What's worse is that supply managed farmers are ignoring the reality that their numbers have dwindled to the point where no federal riding has more than 300 quota owners (again according to the National Post) meaning that in every riding, there could easily be more people who want to see (and would benefit from) the disappearance of supply management than who want to see it kept.

However, as always, the biggest "blind spot" of dairy and poultry farmers is that they continue to ignore the extent to which, even in the farm community, supply management is not well-liked and will not be missed.

Stephen Thompson, Clinton ON

You keep your Pork vote and your National Post articles,as a 3rd generation Supply Management farmer l would take a positive and supportive consumer survey over those 2 of yours any day of the week!

If fact, i'd be very interested in a Pork survey at this time,it would be interesting to hear how consumers like the 15-25% raise in Pork prices the past year.

The easiest way to ensure "deer-in-the-headlights" failure in any business is to assume/believe without question, as does the above poster, that past success is a reliable indicator of future performance.

With all of the fundamental forces stacked against it, supply management is, to an ever-increasing extent, not just a house-of-cards, but a triumph of faith over reason.

The above poster's lack of concern for anyone but quota holders demonstrates exactly why, even in the farm community, supply management is not well-liked and will not be missed, especially by the 68 "aye" votes to "urge government to place trade ahead of protectionism" at Ontario Pork's 2013 annual general meeting.

Stephen Thompson, Clinton ON

Most consumers don't know about supply management. That is true. But the ones who know tend to be engaged food citizens, interested in purchasing local, sustainable and organic foods. These are growing markets that help farmers capture more of the retail price. This segment of the population should not be ignored.

If these participants had been asked if they minded paying the subsidy (via tariff), to contribute to the quota millionaires club, would they have "reacted positively"?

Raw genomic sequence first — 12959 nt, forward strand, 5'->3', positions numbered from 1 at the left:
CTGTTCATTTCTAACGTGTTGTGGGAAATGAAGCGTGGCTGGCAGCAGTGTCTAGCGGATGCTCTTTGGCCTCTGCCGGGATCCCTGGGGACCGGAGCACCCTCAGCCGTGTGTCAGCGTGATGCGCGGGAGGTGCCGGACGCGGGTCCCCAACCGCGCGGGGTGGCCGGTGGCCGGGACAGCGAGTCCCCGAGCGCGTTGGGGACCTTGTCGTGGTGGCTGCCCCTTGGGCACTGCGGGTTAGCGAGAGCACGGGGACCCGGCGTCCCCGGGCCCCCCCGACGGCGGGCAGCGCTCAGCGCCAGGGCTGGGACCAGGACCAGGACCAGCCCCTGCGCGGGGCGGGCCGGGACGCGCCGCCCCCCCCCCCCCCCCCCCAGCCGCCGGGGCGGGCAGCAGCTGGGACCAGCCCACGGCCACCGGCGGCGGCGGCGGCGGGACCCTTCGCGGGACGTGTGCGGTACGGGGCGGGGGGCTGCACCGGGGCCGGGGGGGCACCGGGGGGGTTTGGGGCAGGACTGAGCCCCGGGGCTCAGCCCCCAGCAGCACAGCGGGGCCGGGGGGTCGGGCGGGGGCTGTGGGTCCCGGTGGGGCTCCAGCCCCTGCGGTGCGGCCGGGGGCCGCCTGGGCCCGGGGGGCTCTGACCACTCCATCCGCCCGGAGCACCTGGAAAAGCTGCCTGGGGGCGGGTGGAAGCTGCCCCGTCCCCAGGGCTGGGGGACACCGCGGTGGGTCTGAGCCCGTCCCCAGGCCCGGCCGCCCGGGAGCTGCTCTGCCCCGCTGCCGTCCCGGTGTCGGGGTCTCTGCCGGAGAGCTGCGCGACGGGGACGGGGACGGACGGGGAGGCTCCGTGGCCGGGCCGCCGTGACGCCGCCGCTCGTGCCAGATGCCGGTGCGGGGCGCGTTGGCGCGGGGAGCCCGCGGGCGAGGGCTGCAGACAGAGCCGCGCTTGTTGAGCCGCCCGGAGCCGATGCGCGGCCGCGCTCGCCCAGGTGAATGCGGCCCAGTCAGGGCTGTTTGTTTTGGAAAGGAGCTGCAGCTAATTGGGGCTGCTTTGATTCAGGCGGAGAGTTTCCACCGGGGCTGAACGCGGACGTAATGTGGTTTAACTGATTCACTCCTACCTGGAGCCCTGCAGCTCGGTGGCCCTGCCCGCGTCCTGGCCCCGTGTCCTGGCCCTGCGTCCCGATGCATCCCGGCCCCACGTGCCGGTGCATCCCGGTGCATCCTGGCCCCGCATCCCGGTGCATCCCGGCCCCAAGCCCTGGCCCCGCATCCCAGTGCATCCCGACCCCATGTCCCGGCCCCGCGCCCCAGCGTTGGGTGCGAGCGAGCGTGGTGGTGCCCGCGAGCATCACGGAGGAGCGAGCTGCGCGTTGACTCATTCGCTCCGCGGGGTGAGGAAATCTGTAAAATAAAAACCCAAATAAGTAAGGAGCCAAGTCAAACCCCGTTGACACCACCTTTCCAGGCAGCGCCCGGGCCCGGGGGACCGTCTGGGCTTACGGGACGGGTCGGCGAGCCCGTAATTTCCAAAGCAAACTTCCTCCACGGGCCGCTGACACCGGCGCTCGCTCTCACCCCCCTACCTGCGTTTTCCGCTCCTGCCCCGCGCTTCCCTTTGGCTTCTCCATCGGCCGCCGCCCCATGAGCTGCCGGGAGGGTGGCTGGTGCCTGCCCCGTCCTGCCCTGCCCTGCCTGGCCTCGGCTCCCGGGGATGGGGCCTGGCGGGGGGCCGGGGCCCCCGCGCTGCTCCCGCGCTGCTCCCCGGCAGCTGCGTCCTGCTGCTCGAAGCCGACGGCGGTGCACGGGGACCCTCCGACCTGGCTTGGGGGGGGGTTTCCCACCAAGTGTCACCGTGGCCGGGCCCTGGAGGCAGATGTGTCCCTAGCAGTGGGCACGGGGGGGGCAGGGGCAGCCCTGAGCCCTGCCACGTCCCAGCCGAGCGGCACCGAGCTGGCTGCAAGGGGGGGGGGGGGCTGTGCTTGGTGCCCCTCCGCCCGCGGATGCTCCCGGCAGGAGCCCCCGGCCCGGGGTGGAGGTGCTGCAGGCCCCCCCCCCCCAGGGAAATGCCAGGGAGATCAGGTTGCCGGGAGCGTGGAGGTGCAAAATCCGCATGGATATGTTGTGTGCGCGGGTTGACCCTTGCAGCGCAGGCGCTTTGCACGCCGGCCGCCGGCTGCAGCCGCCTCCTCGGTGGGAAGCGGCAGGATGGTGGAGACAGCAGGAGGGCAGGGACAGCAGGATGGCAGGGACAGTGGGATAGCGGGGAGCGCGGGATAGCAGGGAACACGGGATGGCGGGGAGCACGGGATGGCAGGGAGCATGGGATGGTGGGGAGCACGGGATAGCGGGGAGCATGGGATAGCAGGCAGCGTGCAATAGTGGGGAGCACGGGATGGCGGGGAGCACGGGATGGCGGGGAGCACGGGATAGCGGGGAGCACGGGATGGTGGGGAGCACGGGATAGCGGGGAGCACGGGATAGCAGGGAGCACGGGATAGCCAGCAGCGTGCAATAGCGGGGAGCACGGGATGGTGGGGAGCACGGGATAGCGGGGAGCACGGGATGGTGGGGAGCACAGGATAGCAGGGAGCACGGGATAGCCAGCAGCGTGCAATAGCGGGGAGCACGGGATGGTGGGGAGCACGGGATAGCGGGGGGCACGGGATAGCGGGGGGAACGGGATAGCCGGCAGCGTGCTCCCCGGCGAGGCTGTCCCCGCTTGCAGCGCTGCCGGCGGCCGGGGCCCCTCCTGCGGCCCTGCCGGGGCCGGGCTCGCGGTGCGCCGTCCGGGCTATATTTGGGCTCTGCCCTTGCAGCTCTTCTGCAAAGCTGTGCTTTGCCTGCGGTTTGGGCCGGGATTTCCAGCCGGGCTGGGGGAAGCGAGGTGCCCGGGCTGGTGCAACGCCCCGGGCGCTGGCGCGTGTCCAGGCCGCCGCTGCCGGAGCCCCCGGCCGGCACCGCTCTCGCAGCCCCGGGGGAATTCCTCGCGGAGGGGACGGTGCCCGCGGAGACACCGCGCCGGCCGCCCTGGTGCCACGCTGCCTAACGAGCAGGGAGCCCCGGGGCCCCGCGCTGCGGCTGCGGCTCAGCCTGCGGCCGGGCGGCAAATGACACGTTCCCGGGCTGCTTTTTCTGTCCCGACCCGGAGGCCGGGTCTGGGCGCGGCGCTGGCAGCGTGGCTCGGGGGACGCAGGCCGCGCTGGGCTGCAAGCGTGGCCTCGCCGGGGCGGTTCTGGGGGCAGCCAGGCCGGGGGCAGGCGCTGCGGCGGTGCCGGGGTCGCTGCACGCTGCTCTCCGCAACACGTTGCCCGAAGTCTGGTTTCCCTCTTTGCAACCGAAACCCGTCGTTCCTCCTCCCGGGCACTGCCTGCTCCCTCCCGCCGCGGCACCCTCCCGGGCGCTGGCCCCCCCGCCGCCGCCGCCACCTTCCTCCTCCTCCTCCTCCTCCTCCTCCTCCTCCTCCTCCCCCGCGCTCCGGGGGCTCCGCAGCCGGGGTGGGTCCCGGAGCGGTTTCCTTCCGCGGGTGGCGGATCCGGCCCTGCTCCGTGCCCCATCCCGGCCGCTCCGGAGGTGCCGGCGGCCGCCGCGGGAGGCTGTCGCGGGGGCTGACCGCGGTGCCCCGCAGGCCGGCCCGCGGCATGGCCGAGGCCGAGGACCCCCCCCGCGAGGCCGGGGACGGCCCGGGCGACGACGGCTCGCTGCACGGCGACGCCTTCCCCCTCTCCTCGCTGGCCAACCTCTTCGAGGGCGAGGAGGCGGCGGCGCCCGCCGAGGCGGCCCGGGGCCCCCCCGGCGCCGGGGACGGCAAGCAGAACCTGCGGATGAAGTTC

If these participants had been told that anyone who attempts to raise more than 300 birds per year without quota could be faced with fines, would they have "reacted positively"?

When only 3% know what supply management for chicken even is, as stated in the above article, any responses born therein are after having words put in their mouths.

Raube Beuerman

Please inform us all as to how much subsidy consumers pay on chicken ?? Exactly what portion of their taxes goes to support chicken farmers ?

Supply managed farmers continually boast that they get no subsidies and in the narrowest possble sense they're right because they don't get taxpayer subsidies but they do receive a regressive subsidy from consumers measured in the form of what is now known as a "producer support estimate" (formerly producer subsidy equivalent).

One practical way to guage the subsidy supply managed farmers receive from consumers is the value of quota itself which is, by definition, the net-present value of the "subsidy" they expect to extract from consumers - that, in Canada, has been estimated, by various sources, to be anywhere up to $35 billion, and could be higher except for the disguising of dairy quota prices in Ontario because of the way quota price caps are being circumvented by whole farm transfers.

When one googles "Producer support estimate", various sources of data and definitions become available to assist in understanding what the term means and how it is measured, by various sources, particularly the OECD.

Therefore, I would invite the above anonymous poster to inform himself/herself - the information is all there.

Stephen Thompson, Clinton ON

Editor's note: The author should sign the comment and resubmit.

In April of 2010, the C.D. Howe Institute published a report about supply management (google "calculating the aggregate value of quota" and scroll down) and referred to the Statistics Canada Canadian Financial Farm Data Base which shows that, in 2008, the aggregate value of agricultural quota in Canada was $28.2 billion (see table 1 in the C.D. Howe report).

If anything, the aggregate value of quota hasn't gone down since then, thereby making $35 billion in today's dollars a relatively-conservative estimate.

Stephen Thompson, Clinton ON

You mean to tell us that there was a survey done and they did not contact RB , ST,GB & SM . How dare they ! Shame on them ! I thought speed dial was created for that purpose only !

Since when does SM get subsidies ? What are you talking about ?